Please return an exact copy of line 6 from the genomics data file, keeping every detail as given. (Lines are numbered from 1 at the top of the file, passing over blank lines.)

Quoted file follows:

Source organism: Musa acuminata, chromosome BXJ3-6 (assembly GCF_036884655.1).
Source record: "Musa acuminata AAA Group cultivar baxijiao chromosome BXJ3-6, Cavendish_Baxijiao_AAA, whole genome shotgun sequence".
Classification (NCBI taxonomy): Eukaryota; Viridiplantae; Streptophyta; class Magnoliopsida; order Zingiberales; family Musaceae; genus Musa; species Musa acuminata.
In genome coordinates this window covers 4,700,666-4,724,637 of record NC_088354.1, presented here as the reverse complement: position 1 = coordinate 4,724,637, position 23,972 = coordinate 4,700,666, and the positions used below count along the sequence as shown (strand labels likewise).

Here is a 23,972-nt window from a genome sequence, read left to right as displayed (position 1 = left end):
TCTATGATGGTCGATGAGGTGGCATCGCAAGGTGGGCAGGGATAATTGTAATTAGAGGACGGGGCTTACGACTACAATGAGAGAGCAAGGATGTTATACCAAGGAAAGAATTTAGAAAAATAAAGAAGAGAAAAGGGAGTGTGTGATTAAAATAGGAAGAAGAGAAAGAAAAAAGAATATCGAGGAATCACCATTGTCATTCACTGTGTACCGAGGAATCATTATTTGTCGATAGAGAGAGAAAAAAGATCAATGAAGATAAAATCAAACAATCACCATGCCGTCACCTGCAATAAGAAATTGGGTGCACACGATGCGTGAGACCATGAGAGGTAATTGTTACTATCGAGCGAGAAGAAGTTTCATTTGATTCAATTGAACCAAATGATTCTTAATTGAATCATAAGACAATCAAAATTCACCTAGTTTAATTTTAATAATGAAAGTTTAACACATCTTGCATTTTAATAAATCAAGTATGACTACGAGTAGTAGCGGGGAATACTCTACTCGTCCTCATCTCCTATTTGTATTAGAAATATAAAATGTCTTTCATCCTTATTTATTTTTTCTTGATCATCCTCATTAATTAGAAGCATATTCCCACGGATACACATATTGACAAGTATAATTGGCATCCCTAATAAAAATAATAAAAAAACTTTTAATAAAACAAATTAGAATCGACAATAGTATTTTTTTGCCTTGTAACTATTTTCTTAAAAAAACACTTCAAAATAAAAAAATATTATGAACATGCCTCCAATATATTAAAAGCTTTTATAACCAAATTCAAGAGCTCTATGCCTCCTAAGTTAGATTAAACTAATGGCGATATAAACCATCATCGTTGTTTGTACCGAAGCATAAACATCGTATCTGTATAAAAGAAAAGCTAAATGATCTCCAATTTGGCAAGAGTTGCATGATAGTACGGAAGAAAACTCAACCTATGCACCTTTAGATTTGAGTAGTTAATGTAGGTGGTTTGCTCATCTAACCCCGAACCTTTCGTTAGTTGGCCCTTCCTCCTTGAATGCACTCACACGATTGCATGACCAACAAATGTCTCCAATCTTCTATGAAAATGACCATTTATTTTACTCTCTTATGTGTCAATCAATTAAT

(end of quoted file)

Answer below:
TCTATGATGGTCGATGAGGTGGCATCGCAAGGTGGGCAGGGATAATTGTAATTAGAGGACGGGGCTTACGACTACAATGAGAGAGCAAGGATGTTATACCAAGGAAAGAATTTAGAAAAATAAAGAAGAGAAAAGGGAGTGTGTGATTAAAATAGGAAGAAGAGAAAGAAAAAAGAATATCGAGGAATCACCATTGTCATTCACTGTGTACCGAGGAATCATTATTTGTCGATAGAGAGAGAAAAAAGATCAATGAAGATAAAATCAAACAATCACCATGCCGTCACCTGCAATAAGAAATTGGGTGCACACGATGCGTGAGACCATGAGAGGTAATTGTTACTATCGAGCGAGAAGAAGTTTCATTTGATTCAATTGAACCAAATGATTCTTAATTGAATCATAAGACAATCAAAATTCACCTAGTTTAATTTTAATAATGAAAGTTTAACACATCTTGCATTTTAATAAATCAAGTATGACTACGAGTAGTAGCGGGGAATACTCTACTCGTCCTCATCTCCTATTTGTATTAGAAATATAAAATGTCTTTCATCCTTATTTATTTTTTCTTGATCATCCTCATTAATTAGAAGCATATTCCCACGGATACACATATTGACAAGTATAATTGGCATCCCTAATAAAAATAATAAAAAAACTTTTAATAAAACAAATTAGAATCGACAATAGTATTTTTTTGCCTTGTAACTATTTTCTTAAAAAAACACTTCAAAATAAAAAAATATTATGAACATGCCTCCAATATATTAAAAGCTTTTATAACCAAATTCAAGAGCTCTATGCCTCCTAAGTTAGATTAAACTAATGGCGATATAAACCATCATCGTTGTTTGTACCGAAGCATAAACATCGTATCTGTATAAAAGAAAAGCTAAATGATCTCCAATTTGGCAAGAGTTGCATGATAGTACGGAAGAAAACTCAACCTATGCACCTTTAGATTTGAGTAGTTAATGTAGGTGGTTTGCTCATCTAACCCCGAACCTTTCGTTAGTTGGCCCTTCCTCCTTGAATGCACTCACACGATTGCATGACCAACAAATGTCTCCAATCTTCTATGAAAATGACCATTTATTTTACTCTCTTATGTGTCAATCAATTAAT